One of the unique heroines of the Civil War, Elizabeth Thorn lived in Gettysburg and experienced the horrors of war first hand. Her husband Peter had enlisted one year prior to the battle leaving her as the Evergreen Cemetery's sole caretaker, a position the two had shared until the 1862. Before the Battle of Gettysburg, Elizabeth had averaged about 5 burials a month. Her charge would increase dramatically when the Armies of General Robert E. Lee and General George Gordon Meade collided in the fields around her home. The human wreckage was indescribable. About 10,000 dead lay upon the newly christened battlefield.
holding a shovel in her right arm.
Elizabeth would work very hard to put her home back together and to bury a number of the dead. She would later state, "Well, you may know how I felt, my husband in the army, my father an aged man. Yet for all the foul air, we started in. I struck off the graves and while my father finished one, I had another one started." The soon exhausted Elizabeth sought help among her friends. None endured for long however, all leaving for their homes within days due to illness. Elizabeth and her elderly father found themselves alone facing this exhausting work. She said of her predicament, "By that time we had forty graves done. And then father and I had to dig on harder again."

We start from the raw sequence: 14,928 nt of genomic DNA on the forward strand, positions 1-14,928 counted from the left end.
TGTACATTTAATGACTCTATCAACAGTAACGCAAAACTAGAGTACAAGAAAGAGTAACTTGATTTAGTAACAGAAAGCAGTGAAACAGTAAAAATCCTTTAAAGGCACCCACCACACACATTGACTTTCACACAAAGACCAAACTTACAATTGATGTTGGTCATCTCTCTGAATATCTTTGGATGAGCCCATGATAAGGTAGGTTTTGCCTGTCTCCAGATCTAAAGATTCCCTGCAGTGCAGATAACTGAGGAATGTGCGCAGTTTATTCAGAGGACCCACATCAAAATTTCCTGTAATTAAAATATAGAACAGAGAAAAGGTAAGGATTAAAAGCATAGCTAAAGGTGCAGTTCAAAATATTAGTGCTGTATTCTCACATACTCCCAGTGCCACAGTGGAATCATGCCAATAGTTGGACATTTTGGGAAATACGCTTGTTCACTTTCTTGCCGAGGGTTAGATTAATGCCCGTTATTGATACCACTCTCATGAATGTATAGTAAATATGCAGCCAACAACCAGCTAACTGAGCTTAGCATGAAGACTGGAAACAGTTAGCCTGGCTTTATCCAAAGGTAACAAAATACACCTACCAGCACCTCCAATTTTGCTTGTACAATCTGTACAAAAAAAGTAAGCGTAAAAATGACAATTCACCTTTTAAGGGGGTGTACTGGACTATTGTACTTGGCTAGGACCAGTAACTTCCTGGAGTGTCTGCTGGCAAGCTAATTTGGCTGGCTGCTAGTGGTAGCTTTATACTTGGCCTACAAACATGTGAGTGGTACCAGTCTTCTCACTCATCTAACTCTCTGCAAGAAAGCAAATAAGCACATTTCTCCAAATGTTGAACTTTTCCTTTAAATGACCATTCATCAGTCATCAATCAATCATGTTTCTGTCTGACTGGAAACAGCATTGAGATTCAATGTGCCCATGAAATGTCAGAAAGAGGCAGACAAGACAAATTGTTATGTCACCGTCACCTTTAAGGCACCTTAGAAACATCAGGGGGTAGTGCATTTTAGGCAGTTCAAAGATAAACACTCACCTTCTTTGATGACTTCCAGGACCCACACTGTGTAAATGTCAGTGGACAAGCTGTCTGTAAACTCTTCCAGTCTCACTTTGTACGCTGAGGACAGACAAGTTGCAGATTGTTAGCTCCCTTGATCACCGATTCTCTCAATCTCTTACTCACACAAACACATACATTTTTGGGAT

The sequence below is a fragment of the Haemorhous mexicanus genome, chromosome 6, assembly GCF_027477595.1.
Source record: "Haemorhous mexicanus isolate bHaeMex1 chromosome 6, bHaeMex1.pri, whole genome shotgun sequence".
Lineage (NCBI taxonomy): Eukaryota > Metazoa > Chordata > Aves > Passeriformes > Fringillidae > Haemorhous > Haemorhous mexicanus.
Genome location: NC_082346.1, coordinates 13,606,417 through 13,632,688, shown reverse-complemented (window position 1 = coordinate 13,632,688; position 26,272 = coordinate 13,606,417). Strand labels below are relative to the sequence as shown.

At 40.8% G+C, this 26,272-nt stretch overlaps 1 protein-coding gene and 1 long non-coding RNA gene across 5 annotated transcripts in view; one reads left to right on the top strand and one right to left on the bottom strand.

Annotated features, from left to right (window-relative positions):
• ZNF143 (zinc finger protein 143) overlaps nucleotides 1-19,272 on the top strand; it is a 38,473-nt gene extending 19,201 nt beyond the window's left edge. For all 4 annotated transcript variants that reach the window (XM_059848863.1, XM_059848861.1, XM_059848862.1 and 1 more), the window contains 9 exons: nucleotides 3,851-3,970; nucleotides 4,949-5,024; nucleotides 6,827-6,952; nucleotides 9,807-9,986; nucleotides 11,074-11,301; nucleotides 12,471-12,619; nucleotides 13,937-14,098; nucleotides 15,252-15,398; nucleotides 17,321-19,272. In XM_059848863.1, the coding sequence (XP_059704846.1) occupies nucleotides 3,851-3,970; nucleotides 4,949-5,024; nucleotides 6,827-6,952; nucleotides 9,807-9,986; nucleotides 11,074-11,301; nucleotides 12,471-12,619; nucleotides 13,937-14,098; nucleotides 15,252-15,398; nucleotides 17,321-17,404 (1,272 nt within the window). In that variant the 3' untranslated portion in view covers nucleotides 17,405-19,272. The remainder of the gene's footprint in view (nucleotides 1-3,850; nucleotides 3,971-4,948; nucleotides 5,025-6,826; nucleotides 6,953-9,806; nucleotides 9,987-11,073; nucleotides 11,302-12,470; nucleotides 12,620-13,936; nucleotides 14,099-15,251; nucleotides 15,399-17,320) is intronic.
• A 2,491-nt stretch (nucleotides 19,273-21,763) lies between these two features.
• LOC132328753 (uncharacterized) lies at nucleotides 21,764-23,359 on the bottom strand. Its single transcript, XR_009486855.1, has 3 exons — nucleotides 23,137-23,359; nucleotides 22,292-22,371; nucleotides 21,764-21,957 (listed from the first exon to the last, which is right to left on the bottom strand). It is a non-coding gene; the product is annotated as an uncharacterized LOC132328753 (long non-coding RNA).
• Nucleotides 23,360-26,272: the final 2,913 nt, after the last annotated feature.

Elizabeth's efforts proved truly remarkable given that, during this time, she was six to seven months pregnant. A short time later, Elizabeth Thorn gave birth to precious little "Rose Meade Thorn", named in part for the commanding general of the victorious Union Army.
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Source: Beyond the Gatehouse. Gettysburg's Evergreen Cemetery. Brian A. Kennell, Evergreen Cemetery Association, 2000